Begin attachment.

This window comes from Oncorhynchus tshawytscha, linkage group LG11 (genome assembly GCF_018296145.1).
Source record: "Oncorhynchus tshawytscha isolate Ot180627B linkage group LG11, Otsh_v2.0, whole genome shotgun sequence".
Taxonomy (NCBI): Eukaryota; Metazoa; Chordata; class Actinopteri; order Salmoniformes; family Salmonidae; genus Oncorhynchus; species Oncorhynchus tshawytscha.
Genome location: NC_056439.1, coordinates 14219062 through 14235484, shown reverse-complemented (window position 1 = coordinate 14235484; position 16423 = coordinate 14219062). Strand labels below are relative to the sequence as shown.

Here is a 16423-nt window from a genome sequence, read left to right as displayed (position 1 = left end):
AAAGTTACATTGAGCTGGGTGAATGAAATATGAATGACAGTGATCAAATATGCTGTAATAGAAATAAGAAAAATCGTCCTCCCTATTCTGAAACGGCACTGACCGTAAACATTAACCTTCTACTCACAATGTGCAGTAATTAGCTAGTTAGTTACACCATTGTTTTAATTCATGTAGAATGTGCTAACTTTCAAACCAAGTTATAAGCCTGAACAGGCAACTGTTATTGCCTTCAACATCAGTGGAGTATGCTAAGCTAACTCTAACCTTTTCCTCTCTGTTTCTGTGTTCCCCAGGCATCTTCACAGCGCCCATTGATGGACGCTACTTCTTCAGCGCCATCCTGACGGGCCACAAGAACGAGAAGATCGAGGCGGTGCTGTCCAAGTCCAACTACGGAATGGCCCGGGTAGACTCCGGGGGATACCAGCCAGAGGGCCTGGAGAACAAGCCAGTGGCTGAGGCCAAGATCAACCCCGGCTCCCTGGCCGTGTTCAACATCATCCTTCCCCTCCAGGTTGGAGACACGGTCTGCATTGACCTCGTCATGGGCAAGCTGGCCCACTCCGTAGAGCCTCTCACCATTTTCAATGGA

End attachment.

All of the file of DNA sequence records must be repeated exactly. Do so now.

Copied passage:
This window comes from Oncorhynchus tshawytscha, linkage group LG11 (genome assembly GCF_018296145.1).
Source record: "Oncorhynchus tshawytscha isolate Ot180627B linkage group LG11, Otsh_v2.0, whole genome shotgun sequence".
Taxonomy (NCBI): Eukaryota; Metazoa; Chordata; class Actinopteri; order Salmoniformes; family Salmonidae; genus Oncorhynchus; species Oncorhynchus tshawytscha.
Genome location: NC_056439.1, coordinates 14219062 through 14235484, shown reverse-complemented (window position 1 = coordinate 14235484; position 16423 = coordinate 14219062). Strand labels below are relative to the sequence as shown.

Here is a 16423-nt window from a genome sequence, read left to right as displayed (position 1 = left end):
AAAGTTACATTGAGCTGGGTGAATGAAATATGAATGACAGTGATCAAATATGCTGTAATAGAAATAAGAAAAATCGTCCTCCCTATTCTGAAACGGCACTGACCGTAAACATTAACCTTCTACTCACAATGTGCAGTAATTAGCTAGTTAGTTACACCATTGTTTTAATTCATGTAGAATGTGCTAACTTTCAAACCAAGTTATAAGCCTGAACAGGCAACTGTTATTGCCTTCAACATCAGTGGAGTATGCTAAGCTAACTCTAACCTTTTCCTCTCTGTTTCTGTGTTCCCCAGGCATCTTCACAGCGCCCATTGATGGACGCTACTTCTTCAGCGCCATCCTGACGGGCCACAAGAACGAGAAGATCGAGGCGGTGCTGTCCAAGTCCAACTACGGAATGGCCCGGGTAGACTCCGGGGGATACCAGCCAGAGGGCCTGGAGAACAAGCCAGTGGCTGAGGCCAAGATCAACCCCGGCTCCCTGGCCGTGTTCAACATCATCCTTCCCCTCCAGGTTGGAGACACGGTCTGCATTGACCTCGTCATGGGCAAGCTGGCCCACTCCGTAGAGCCTCTCACCATTTTCAATGGA